Yikes! Your baby will drive soon? Advice for parents of new teen drivers
Let’s face it. Getting a driver’s license is a major milestone in any teenager’s life. It equates to independence and mobility. No longer do our children have to rely on us for rides to school, friends’ houses, and sports games and practices. Teens can’t wait to cruise around town on their own. For parents, the milestone can induce sleepless nights, minor panic attacks, and feelings of anxiety. These all come into play, especially if it’s your first time going through the process of having a child hit the road.
So, what’s a concerned parent to do? As the parent of two boys (age 20 and 17), I can tell you that you will survive. The first step is to take a deep breath and relax. Yes, knowing that your baby will soon be behind the wheel of an automobile is downright scary. However, your baby is no longer a baby. He or she is becoming an independent individual. While we may want to keep our kids as close as possible, it’s not our job. As parents, our goal is to raise independent, responsible individuals who can soar to success once they leave our nests. Getting a driver’s license is one of the first steps.
After taking a deep breath and trying to relax a bit, the next step is to find a AAA-recommended Drivers Ed program. As a leader in auto safety, AAA evaluates driving schools and recommends only ones that pass its rigorous standards. You can also look online and compare reviews when trying to find a suitable driving school for your new teen driver.
The classroom portion of Driver’s Ed includes 30 hours of lectures, training, and (hopefully) interactive activities. However, learning how to drive extends well beyond the classroom. Proper in-car training is also critical to producing a lifelong safe driver. Many driving schools, like Drive Smart Georgia in Atlanta, offer money-saving packages that include both classroom training and in-car instruction with a highly qualified professional. In fact, most driving schools have a second brake on the instructor’s side of the car (just in case).
Parental involvement is key. In addition to classroom hours and in-car instruction, new teen drivers must practice what they learn. This is where you come in. Encourage your child to drive with you. Practice makes perfect, but parents should also know the facts. Car accidents remain the #1 cause of death for teens 15-19. Your child may be a great driver, but not everyone else on the road is. Learning how to drive also involves learning how to react to different and potentially dangerous situations. With a cool head and steady hand of guidance, you can work with your teen to gain valuable driving experience. It may be tough, but you can do it!
Once your child actually passes the road test to obtain that coveted driver’s license, your role doesn’t end. In fact, the first year of driving is the most dangerous. That’s why parents should set rules and enforce consequences for bad decisions. A good starting point is introducing a Teen Driver Contract, like one by AAA. Before signing it, discuss that unsupervised driving is a privilege that comes with a set of rules and regulations. It’s important to address issues like nighttime driving and the number of passengers allowed in the car. Setting up driving rules and consequences not only drives safety home, but a signed contract can also add to your own peace of mind.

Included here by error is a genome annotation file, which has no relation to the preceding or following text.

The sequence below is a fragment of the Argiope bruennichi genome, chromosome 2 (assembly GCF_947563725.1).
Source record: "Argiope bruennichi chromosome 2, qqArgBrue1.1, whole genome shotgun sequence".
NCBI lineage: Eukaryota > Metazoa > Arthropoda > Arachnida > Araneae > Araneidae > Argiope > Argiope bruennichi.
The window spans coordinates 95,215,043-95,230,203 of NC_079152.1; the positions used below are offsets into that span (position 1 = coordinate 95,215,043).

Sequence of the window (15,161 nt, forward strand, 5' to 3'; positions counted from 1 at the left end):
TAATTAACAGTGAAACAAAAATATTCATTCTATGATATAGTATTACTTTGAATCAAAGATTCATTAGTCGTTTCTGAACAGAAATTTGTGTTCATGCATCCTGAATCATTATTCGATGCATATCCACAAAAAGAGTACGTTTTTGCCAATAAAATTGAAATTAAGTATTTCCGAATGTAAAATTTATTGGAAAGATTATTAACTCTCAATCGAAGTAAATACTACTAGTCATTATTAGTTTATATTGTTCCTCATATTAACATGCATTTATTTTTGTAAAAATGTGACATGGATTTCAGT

Below are some examples of safety rules for new teen drivers:
- Check in with a parent every time you drive.
- Do not take unnecessary risks while driving.
- Obey all traffic laws, signs and speed limits.
Examples of violations and consequences include:
- Speeding ticket – Lose driving privileges for two months.
- Using cell phone while driving. Lose driving privileges for two weeks.
- Didn’t make all passengers wear seat belts. Lose privileges for one month.
- Lied about where going with car. Lose driving privileges for one month.
- Coming home late without calling. Lose driving privileges for two weeks.
- Too many passengers in the car. Lose driving privileges for one month.
- Used alcohol or drugs before driving. Lose driving privileges for three months.
The violations and consequences are entirely up to you, the concerned parent. The important things are to get buy-in from your new driver and to always enforce the consequences.
The good news is that teen crashes and deaths are on the decline. The bad news is that too many teens are still dying behind the wheel every year. Yes, you are worried sick about your baby getting a driver’s license. Yes, that’s completely normal. Yes, it seems like just yesterday that your child was learning to ride a bike. These are ALL natural feelings. With parental involvement and the proper training, your teen can and WILL learn lifelong good driving habits. So, breathe. You will survive this, parents.